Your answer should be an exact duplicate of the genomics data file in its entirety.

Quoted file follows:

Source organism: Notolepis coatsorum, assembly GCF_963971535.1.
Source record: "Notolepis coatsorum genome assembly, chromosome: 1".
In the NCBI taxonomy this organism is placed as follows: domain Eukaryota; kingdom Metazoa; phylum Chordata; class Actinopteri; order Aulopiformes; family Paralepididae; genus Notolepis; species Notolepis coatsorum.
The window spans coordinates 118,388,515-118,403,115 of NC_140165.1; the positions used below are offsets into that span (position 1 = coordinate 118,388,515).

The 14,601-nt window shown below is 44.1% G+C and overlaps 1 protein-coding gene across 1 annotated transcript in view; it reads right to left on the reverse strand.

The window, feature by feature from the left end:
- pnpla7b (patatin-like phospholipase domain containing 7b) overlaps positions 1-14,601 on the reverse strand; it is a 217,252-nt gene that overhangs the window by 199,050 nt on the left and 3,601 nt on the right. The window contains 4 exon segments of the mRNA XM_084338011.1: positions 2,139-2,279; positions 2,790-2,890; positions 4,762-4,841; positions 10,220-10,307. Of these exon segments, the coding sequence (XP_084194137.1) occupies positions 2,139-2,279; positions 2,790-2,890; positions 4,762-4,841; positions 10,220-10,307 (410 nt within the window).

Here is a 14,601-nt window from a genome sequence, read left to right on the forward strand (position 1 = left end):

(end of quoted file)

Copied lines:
Source organism: Notolepis coatsorum, assembly GCF_963971535.1.
Source record: "Notolepis coatsorum genome assembly, chromosome: 1".
In the NCBI taxonomy this organism is placed as follows: domain Eukaryota; kingdom Metazoa; phylum Chordata; class Actinopteri; order Aulopiformes; family Paralepididae; genus Notolepis; species Notolepis coatsorum.
The window spans coordinates 118,388,515-118,403,115 of NC_140165.1; the positions used below are offsets into that span (position 1 = coordinate 118,388,515).

The 14,601-nt window shown below is 44.1% G+C and overlaps 1 protein-coding gene across 1 annotated transcript in view; it reads right to left on the reverse strand.

The window, feature by feature from the left end:
- pnpla7b (patatin-like phospholipase domain containing 7b) overlaps positions 1-14,601 on the reverse strand; it is a 217,252-nt gene that overhangs the window by 199,050 nt on the left and 3,601 nt on the right. The window contains 4 exon segments of the mRNA XM_084338011.1: positions 2,139-2,279; positions 2,790-2,890; positions 4,762-4,841; positions 10,220-10,307. Of these exon segments, the coding sequence (XP_084194137.1) occupies positions 2,139-2,279; positions 2,790-2,890; positions 4,762-4,841; positions 10,220-10,307 (410 nt within the window).

Here is a 14,601-nt window from a genome sequence, read left to right on the forward strand (position 1 = left end):